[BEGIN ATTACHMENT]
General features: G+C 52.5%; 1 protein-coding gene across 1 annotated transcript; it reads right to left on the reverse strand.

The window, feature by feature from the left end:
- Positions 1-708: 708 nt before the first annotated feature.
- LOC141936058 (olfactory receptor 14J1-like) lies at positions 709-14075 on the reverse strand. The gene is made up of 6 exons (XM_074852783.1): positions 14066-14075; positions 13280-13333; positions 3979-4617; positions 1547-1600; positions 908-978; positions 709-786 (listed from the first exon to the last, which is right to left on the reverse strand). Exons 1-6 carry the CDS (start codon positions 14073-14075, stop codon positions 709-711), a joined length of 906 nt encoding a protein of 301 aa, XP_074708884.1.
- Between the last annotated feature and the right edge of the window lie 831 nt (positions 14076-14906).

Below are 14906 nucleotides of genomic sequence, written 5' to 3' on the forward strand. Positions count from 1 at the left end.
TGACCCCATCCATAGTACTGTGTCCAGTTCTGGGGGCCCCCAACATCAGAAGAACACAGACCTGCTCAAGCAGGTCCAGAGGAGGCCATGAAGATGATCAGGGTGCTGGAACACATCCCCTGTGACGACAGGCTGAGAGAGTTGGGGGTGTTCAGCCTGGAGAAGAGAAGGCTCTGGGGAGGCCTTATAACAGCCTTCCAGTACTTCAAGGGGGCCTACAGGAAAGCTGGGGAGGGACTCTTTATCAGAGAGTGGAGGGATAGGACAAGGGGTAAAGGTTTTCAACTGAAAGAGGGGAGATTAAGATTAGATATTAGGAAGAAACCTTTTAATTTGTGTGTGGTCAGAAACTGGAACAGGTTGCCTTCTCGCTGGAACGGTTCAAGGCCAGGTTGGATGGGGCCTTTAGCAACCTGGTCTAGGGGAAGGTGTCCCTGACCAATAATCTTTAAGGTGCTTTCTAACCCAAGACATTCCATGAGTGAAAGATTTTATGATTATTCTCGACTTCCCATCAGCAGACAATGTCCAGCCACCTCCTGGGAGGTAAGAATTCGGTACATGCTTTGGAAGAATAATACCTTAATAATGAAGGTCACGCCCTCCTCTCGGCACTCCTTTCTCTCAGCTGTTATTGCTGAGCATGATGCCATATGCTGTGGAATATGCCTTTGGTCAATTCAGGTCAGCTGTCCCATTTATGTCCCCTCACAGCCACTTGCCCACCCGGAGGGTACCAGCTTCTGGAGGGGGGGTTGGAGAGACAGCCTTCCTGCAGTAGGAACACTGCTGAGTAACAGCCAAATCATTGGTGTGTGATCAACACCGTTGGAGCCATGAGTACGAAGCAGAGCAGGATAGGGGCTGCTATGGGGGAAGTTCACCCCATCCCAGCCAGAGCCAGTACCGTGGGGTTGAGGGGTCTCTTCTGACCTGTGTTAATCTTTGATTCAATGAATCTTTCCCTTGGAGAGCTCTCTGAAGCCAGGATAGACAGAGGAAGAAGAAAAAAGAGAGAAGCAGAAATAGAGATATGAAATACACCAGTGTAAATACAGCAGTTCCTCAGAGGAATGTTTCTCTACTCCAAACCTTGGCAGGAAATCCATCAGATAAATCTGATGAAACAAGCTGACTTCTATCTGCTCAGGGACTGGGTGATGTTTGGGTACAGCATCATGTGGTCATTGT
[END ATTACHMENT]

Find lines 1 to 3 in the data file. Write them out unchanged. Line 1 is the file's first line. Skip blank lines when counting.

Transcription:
General features: G+C 52.5%; 1 protein-coding gene across 1 annotated transcript; it reads right to left on the reverse strand.

The window, feature by feature from the left end:
- Positions 1-708: 708 nt before the first annotated feature.